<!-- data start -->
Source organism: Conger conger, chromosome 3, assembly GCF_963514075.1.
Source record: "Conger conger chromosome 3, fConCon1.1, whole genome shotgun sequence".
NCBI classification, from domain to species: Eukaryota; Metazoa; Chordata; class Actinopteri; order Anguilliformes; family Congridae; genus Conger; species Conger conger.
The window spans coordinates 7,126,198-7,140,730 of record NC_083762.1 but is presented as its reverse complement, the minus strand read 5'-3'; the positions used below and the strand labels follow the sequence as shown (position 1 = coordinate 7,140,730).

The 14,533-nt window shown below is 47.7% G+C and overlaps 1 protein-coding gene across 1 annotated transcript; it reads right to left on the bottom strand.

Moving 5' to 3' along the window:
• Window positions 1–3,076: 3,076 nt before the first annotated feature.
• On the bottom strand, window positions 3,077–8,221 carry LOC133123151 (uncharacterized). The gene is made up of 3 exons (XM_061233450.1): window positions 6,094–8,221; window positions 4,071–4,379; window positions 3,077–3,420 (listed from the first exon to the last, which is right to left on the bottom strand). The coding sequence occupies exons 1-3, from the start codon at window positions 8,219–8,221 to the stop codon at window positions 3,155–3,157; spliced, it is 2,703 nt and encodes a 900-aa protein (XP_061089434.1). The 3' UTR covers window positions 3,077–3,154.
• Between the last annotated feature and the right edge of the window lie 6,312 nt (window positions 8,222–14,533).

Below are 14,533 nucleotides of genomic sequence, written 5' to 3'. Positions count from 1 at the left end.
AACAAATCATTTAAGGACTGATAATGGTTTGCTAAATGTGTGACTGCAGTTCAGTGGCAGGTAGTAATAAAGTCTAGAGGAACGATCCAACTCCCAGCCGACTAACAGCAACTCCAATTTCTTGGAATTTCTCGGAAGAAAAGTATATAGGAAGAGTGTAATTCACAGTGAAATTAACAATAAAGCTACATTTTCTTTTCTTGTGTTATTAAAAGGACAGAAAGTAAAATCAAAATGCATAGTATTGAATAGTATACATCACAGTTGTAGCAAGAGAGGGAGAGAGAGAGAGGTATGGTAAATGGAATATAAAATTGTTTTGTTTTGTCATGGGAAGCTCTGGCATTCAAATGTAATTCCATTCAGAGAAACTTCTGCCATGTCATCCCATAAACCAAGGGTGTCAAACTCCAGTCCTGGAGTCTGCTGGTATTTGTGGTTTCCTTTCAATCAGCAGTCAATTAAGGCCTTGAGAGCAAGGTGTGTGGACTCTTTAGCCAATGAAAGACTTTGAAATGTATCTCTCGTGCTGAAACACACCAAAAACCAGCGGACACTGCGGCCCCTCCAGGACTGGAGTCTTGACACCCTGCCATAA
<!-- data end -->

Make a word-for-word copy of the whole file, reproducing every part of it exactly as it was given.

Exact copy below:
Source organism: Conger conger, chromosome 3, assembly GCF_963514075.1.
Source record: "Conger conger chromosome 3, fConCon1.1, whole genome shotgun sequence".
NCBI classification, from domain to species: Eukaryota; Metazoa; Chordata; class Actinopteri; order Anguilliformes; family Congridae; genus Conger; species Conger conger.
The window spans coordinates 7,126,198-7,140,730 of record NC_083762.1 but is presented as its reverse complement, the minus strand read 5'-3'; the positions used below and the strand labels follow the sequence as shown (position 1 = coordinate 7,140,730).

The 14,533-nt window shown below is 47.7% G+C and overlaps 1 protein-coding gene across 1 annotated transcript; it reads right to left on the bottom strand.

Moving 5' to 3' along the window:
• Window positions 1–3,076: 3,076 nt before the first annotated feature.
• On the bottom strand, window positions 3,077–8,221 carry LOC133123151 (uncharacterized). The gene is made up of 3 exons (XM_061233450.1): window positions 6,094–8,221; window positions 4,071–4,379; window positions 3,077–3,420 (listed from the first exon to the last, which is right to left on the bottom strand). The coding sequence occupies exons 1-3, from the start codon at window positions 8,219–8,221 to the stop codon at window positions 3,155–3,157; spliced, it is 2,703 nt and encodes a 900-aa protein (XP_061089434.1). The 3' UTR covers window positions 3,077–3,154.
• Between the last annotated feature and the right edge of the window lie 6,312 nt (window positions 8,222–14,533).

Below are 14,533 nucleotides of genomic sequence, written 5' to 3'. Positions count from 1 at the left end.
AACAAATCATTTAAGGACTGATAATGGTTTGCTAAATGTGTGACTGCAGTTCAGTGGCAGGTAGTAATAAAGTCTAGAGGAACGATCCAACTCCCAGCCGACTAACAGCAACTCCAATTTCTTGGAATTTCTCGGAAGAAAAGTATATAGGAAGAGTGTAATTCACAGTGAAATTAACAATAAAGCTACATTTTCTTTTCTTGTGTTATTAAAAGGACAGAAAGTAAAATCAAAATGCATAGTATTGAATAGTATACATCACAGTTGTAGCAAGAGAGGGAGAGAGAGAGAGGTATGGTAAATGGAATATAAAATTGTTTTGTTTTGTCATGGGAAGCTCTGGCATTCAAATGTAATTCCATTCAGAGAAACTTCTGCCATGTCATCCCATAAACCAAGGGTGTCAAACTCCAGTCCTGGAGTCTGCTGGTATTTGTGGTTTCCTTTCAATCAGCAGTCAATTAAGGCCTTGAGAGCAAGGTGTGTGGACTCTTTAGCCAATGAAAGACTTTGAAATGTATCTCTCGTGCTGAAACACACCAAAAACCAGCGGACACTGCGGCCCCTCCAGGACTGGAGTCTTGACACCCTGCCATAA